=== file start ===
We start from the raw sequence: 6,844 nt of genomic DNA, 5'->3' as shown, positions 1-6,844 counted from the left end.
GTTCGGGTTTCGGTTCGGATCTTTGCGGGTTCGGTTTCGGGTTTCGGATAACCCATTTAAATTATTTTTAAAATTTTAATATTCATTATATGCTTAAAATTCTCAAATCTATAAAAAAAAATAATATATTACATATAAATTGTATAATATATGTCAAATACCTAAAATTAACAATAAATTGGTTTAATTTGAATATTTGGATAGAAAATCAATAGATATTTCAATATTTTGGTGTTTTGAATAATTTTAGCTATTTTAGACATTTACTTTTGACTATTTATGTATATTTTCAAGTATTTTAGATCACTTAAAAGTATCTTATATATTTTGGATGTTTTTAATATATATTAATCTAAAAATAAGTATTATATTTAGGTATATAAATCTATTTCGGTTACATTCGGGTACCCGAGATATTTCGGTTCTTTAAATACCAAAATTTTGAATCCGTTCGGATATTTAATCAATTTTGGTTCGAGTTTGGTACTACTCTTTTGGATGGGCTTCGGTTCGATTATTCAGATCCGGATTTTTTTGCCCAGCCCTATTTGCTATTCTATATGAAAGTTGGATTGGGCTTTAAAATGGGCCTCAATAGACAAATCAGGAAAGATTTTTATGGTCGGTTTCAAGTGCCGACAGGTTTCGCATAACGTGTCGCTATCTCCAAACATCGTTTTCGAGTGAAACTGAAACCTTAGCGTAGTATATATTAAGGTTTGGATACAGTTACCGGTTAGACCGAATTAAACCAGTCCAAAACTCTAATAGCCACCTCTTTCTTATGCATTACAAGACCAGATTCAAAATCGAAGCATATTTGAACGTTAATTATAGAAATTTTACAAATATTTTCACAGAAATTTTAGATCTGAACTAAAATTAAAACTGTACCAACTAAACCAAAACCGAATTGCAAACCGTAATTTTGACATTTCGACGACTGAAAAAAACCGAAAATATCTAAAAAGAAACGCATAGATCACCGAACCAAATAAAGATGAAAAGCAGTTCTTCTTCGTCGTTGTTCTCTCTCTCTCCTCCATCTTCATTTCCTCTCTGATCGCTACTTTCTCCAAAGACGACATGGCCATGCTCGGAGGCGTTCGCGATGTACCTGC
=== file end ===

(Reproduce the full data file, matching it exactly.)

We start from the raw sequence: 6,844 nt of genomic DNA, 5'->3' as shown, positions 1-6,844 counted from the left end.
GTTCGGGTTTCGGTTCGGATCTTTGCGGGTTCGGTTTCGGGTTTCGGATAACCCATTTAAATTATTTTTAAAATTTTAATATTCATTATATGCTTAAAATTCTCAAATCTATAAAAAAAAATAATATATTACATATAAATTGTATAATATATGTCAAATACCTAAAATTAACAATAAATTGGTTTAATTTGAATATTTGGATAGAAAATCAATAGATATTTCAATATTTTGGTGTTTTGAATAATTTTAGCTATTTTAGACATTTACTTTTGACTATTTATGTATATTTTCAAGTATTTTAGATCACTTAAAAGTATCTTATATATTTTGGATGTTTTTAATATATATTAATCTAAAAATAAGTATTATATTTAGGTATATAAATCTATTTCGGTTACATTCGGGTACCCGAGATATTTCGGTTCTTTAAATACCAAAATTTTGAATCCGTTCGGATATTTAATCAATTTTGGTTCGAGTTTGGTACTACTCTTTTGGATGGGCTTCGGTTCGATTATTCAGATCCGGATTTTTTTGCCCAGCCCTATTTGCTATTCTATATGAAAGTTGGATTGGGCTTTAAAATGGGCCTCAATAGACAAATCAGGAAAGATTTTTATGGTCGGTTTCAAGTGCCGACAGGTTTCGCATAACGTGTCGCTATCTCCAAACATCGTTTTCGAGTGAAACTGAAACCTTAGCGTAGTATATATTAAGGTTTGGATACAGTTACCGGTTAGACCGAATTAAACCAGTCCAAAACTCTAATAGCCACCTCTTTCTTATGCATTACAAGACCAGATTCAAAATCGAAGCATATTTGAACGTTAATTATAGAAATTTTACAAATATTTTCACAGAAATTTTAGATCTGAACTAAAATTAAAACTGTACCAACTAAACCAAAACCGAATTGCAAACCGTAATTTTGACATTTCGACGACTGAAAAAAACCGAAAATATCTAAAAAGAAACGCATAGATCACCGAACCAAATAAAGATGAAAAGCAGTTCTTCTTCGTCGTTGTTCTCTCTCTCTCCTCCATCTTCATTTCCTCTCTGATCGCTACTTTCTCCAAAGACGACATGGCCATGCTCGGAGGCGTTCGCGATGTACCTGC